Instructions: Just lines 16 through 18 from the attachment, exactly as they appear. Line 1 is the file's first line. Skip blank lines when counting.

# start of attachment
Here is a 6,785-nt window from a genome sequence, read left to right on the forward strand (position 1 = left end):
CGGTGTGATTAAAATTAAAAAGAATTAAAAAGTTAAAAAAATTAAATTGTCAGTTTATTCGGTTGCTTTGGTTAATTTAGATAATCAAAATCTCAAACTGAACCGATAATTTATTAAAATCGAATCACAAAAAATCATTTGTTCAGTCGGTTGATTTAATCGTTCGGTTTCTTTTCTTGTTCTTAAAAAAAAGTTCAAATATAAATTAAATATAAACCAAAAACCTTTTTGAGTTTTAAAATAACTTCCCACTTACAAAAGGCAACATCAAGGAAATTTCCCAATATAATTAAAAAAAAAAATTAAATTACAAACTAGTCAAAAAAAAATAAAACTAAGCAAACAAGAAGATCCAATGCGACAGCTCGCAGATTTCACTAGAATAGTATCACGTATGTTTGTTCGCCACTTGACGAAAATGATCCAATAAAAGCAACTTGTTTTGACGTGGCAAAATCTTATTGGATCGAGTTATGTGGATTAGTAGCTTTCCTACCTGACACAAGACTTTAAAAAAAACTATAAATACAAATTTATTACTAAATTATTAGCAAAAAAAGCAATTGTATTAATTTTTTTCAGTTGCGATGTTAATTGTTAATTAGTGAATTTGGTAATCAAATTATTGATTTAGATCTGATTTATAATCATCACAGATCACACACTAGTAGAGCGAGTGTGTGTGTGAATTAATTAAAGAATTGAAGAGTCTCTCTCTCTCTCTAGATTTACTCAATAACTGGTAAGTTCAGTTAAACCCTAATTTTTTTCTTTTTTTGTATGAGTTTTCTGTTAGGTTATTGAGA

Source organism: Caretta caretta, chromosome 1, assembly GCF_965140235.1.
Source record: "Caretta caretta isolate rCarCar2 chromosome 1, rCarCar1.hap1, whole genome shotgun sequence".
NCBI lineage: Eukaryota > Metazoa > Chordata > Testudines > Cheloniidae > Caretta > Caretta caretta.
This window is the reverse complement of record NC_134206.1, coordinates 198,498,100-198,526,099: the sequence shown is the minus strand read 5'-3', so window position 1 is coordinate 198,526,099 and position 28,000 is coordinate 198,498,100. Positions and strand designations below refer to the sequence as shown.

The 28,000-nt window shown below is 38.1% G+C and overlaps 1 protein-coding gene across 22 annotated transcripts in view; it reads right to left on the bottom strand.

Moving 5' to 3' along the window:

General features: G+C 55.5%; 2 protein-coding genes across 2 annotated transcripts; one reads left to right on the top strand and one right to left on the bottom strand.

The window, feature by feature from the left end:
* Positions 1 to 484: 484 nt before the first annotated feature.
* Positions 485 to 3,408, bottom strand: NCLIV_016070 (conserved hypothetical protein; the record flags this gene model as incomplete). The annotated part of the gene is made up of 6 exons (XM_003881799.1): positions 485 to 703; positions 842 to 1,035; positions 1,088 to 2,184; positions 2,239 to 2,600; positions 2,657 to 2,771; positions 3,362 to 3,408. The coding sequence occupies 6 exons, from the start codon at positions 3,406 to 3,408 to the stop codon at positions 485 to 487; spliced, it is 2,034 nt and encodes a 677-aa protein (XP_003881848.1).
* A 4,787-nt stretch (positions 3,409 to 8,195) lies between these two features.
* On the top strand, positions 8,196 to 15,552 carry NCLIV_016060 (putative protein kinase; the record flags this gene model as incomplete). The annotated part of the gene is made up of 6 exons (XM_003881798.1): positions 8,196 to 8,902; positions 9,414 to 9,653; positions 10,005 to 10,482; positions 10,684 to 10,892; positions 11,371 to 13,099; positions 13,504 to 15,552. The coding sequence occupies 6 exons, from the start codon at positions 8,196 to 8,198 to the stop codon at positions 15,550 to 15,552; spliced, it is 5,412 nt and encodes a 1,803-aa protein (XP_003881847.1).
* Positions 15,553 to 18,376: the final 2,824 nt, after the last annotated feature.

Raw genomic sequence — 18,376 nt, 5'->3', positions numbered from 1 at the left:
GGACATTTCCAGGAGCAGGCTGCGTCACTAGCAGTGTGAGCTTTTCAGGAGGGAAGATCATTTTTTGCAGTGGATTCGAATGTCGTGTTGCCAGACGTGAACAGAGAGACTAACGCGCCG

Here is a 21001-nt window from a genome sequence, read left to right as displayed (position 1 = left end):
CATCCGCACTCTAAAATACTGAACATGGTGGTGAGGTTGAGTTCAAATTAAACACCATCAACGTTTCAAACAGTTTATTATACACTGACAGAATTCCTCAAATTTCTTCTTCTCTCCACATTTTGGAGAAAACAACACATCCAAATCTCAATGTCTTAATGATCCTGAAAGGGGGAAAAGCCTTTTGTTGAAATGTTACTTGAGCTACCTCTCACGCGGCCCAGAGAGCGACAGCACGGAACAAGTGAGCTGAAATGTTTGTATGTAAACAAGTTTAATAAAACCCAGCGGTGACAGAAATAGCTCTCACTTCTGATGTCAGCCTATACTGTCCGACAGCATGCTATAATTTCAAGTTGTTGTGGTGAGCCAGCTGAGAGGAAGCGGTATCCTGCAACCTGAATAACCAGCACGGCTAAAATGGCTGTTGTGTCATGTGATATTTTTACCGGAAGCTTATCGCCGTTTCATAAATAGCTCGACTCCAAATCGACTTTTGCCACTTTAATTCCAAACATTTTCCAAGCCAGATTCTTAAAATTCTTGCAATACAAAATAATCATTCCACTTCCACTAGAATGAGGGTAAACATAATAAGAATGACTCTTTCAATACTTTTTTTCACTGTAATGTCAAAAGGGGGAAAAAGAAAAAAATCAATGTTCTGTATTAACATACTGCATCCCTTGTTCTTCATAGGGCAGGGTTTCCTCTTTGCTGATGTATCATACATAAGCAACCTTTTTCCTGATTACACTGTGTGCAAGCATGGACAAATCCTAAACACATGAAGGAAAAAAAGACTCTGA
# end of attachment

Raw genomic sequence — 18,376 nt, 5'->3', positions numbered from 1 at the left:
GGACATTTCCAGGAGCAGGCTGCGTCACTAGCAGTGTGAGCTTTTCAGGAGGGAAGATCATTTTTTGCAGTGGATTCGAATGTCGTGTTGCCAGACGTGAACAGAGAGACTAACGCGCCG

Here is a 21001-nt window from a genome sequence, read left to right as displayed (position 1 = left end):